US bans bump stock devices for firearms

Current owners to have 90-day window to destroy or turn in firearm components

Michael Hernandez   | 18.12.2018
US bans bump stock devices for firearms (File Photo) Customers shop at Blue Ridge Arsenal in Chantilly, Va., USA on January 9, 2015. ( AA - Samuel Corum )

By Michael Hernandez


The U.S. formally banned bump stocks on Tuesday, more than a year after a gunman used them to kill nearly 60 people in Las Vegas.

The Justice Department formally issued its new rule banning the firearm components that allow a semiautomatic firearm to be fired at a rate similar to that of a fully automatic weapon -- 10 months after U.S. President Donald Trump ordered former Attorney General Jeff Sessions to investigate how they could be outlawed.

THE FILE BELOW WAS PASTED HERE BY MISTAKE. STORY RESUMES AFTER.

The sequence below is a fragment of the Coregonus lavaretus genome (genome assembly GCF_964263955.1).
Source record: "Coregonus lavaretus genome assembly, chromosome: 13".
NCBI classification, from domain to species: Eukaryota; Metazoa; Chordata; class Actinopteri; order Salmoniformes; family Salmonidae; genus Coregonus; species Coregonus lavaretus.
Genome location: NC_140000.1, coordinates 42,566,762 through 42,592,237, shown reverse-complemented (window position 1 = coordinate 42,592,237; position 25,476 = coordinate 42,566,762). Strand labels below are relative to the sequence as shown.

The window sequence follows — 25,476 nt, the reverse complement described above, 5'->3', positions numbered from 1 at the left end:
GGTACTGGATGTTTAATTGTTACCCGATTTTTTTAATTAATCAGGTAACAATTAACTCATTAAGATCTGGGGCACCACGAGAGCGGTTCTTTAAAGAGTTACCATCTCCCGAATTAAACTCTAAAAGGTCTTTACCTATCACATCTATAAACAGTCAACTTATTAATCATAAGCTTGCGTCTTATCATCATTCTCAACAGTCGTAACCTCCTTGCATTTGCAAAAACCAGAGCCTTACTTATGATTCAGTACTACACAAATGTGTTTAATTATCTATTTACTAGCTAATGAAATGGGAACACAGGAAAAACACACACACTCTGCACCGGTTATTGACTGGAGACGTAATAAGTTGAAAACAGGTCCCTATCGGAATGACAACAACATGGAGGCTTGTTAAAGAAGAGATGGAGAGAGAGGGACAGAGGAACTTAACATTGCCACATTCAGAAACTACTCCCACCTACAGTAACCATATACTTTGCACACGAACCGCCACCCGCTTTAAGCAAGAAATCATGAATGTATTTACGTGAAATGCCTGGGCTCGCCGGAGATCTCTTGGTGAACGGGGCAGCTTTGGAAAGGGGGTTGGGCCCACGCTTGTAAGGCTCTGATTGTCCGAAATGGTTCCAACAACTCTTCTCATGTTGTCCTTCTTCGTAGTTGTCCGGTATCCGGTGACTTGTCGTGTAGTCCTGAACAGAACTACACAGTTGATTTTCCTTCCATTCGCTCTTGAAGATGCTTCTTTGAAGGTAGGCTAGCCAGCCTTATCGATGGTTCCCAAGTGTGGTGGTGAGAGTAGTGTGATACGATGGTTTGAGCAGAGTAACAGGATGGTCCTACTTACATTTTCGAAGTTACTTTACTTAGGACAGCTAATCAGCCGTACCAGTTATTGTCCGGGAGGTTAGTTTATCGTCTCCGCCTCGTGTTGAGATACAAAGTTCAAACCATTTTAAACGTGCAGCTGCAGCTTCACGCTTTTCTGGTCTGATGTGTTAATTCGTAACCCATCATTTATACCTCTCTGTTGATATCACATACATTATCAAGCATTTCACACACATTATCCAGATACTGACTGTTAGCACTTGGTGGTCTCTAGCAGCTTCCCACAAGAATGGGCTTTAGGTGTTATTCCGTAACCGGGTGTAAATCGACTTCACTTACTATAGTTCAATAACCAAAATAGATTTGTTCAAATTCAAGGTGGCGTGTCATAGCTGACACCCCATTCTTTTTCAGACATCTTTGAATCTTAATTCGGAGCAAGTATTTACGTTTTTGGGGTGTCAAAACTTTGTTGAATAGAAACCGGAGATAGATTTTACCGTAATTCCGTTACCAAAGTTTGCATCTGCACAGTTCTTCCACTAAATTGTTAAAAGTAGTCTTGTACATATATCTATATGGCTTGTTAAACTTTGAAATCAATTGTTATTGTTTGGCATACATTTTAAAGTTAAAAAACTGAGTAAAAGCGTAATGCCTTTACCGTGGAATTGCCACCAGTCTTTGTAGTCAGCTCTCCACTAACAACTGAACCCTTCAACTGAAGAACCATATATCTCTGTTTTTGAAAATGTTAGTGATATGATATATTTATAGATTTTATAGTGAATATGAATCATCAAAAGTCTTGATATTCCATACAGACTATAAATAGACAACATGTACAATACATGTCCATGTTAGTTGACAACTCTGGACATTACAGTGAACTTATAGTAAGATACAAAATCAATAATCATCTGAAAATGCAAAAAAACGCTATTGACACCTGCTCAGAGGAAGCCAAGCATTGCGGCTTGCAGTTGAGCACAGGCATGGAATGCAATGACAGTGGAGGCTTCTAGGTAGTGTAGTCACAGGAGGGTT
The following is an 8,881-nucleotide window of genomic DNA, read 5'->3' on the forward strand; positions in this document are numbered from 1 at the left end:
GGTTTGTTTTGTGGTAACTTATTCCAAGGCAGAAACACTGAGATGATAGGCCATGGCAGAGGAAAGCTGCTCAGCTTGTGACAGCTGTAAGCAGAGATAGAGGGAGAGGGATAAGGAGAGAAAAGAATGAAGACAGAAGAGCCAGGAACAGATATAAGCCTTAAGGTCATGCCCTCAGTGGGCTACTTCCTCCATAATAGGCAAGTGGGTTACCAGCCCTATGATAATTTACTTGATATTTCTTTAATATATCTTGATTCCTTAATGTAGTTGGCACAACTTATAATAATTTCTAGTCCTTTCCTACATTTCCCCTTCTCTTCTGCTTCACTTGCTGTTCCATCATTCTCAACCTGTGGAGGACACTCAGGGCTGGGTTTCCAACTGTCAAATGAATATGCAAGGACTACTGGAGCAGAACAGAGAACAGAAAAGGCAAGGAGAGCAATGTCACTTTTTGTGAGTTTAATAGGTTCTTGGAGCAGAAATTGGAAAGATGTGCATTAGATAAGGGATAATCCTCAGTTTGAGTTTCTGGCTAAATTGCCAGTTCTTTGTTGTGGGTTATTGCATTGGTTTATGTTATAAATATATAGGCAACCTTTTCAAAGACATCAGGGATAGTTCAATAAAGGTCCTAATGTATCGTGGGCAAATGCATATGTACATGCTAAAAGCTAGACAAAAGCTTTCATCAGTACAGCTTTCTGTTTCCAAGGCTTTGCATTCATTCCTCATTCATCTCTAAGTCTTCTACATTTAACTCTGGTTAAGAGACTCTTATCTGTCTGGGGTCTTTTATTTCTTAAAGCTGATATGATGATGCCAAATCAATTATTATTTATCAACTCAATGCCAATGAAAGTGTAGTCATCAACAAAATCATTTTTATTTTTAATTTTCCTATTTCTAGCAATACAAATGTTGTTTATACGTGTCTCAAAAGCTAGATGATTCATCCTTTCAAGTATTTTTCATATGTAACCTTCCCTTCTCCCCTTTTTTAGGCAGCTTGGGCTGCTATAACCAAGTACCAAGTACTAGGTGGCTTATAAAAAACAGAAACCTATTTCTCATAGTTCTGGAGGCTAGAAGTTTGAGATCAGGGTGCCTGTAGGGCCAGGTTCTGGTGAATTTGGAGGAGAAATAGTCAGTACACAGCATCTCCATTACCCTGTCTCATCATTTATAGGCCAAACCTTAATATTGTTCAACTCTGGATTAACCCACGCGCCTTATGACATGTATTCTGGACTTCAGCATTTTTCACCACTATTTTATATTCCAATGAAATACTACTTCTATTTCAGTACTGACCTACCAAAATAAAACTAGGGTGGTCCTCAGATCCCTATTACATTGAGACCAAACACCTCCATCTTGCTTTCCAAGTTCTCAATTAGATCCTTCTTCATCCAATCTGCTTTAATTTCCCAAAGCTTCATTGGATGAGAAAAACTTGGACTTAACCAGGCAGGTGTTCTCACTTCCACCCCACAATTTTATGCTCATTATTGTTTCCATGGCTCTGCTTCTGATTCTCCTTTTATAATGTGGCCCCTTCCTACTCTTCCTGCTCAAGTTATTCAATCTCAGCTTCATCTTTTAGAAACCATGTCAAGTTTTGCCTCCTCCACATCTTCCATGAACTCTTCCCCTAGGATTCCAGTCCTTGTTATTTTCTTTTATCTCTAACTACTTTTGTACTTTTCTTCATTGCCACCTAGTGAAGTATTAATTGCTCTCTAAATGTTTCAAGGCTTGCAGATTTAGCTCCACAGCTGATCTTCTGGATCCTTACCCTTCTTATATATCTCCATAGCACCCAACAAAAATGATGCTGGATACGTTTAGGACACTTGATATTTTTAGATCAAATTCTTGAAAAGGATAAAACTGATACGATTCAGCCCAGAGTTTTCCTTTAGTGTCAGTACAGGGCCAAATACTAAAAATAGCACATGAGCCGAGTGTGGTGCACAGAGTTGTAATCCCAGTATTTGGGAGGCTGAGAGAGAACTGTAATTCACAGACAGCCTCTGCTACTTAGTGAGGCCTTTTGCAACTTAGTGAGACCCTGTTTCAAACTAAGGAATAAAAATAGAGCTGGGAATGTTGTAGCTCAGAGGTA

While their sale has been banned, individuals who already own bump stocks have a 90-day window from the day the rule is officially entered into the federal register to either destroy them or turn them into the Bureau of Alcohol, Tobacco, Firearms and Explosives.

"We are faithfully following President Trump’s leadership by making clear that bump stocks, which turn semiautomatics into machine guns, are illegal, and we will continue to take illegal guns off of our streets," Acting Attorney General Matthew Whitaker, who has succeeded Sessions after a falling out, said in a statement.

Whitaker signed the rule, which classifies bump stocks as illegal machine guns, earlier Tuesday.

The National Rifle Association, which fights any effort to curtail gun rights in the U.S., has yet to comment on the new rule.

Bump stocks became a flashpoint issue in the nation’s gun control debate after Stephen Paddock used them to shoot down on concertgoers in Las Vegas from his hotel room, killing dozens before fatally shooting himself as law enforcement drew in.

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